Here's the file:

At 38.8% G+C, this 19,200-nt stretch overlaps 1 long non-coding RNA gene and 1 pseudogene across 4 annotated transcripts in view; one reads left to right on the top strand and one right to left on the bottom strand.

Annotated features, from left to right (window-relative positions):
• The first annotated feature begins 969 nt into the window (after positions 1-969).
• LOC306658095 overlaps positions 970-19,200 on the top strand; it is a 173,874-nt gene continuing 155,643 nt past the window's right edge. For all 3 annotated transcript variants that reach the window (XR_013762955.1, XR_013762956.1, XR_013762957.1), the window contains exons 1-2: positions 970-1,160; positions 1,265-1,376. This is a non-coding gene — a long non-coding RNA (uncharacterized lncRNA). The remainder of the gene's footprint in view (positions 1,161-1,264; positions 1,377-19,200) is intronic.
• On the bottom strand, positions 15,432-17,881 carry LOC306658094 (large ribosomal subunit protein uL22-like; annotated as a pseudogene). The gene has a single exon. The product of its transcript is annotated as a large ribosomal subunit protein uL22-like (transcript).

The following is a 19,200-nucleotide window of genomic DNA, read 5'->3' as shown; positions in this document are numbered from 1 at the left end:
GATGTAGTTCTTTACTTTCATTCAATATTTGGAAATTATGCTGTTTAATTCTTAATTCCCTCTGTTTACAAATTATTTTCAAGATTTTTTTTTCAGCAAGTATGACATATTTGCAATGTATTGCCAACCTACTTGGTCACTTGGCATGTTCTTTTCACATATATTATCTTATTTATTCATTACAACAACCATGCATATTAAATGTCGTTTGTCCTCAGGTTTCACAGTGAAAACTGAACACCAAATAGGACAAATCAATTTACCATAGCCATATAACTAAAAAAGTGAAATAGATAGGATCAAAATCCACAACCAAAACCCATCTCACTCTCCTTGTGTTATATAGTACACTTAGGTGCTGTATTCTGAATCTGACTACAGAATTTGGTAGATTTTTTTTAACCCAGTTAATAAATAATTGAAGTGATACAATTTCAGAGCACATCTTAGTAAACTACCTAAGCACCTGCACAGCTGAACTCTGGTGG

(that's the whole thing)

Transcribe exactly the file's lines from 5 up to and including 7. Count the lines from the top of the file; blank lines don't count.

• On the bottom strand, positions 15,432-17,881 carry LOC306658094 (large ribosomal subunit protein uL22-like; annotated as a pseudogene). The gene has a single exon. The product of its transcript is annotated as a large ribosomal subunit protein uL22-like (transcript).

The following is a 19,200-nucleotide window of genomic DNA, read 5'->3' as shown; positions in this document are numbered from 1 at the left end:
GATGTAGTTCTTTACTTTCATTCAATATTTGGAAATTATGCTGTTTAATTCTTAATTCCCTCTGTTTACAAATTATTTTCAAGATTTTTTTTTCAGCAAGTATGACATATTTGCAATGTATTGCCAACCTACTTGGTCACTTGGCATGTTCTTTTCACATATATTATCTTATTTATTCATTACAACAACCATGCATATTAAATGTCGTTTGTCCTCAGGTTTCACAGTGAAAACTGAACACCAAATAGGACAAATCAATTTACCATAGCCATATAACTAAAAAAGTGAAATAGATAGGATCAAAATCCACAACCAAAACCCATCTCACTCTCCTTGTGTTATATAGTACACTTAGGTGCTGTATTCTGAATCTGACTACAGAATTTGGTAGATTTTTTTTAACCCAGTTAATAAATAATTGAAGTGATACAATTTCAGAGCACATCTTAGTAAACTACCTAAGCACCTGCACAGCTGAACTCTGGTGG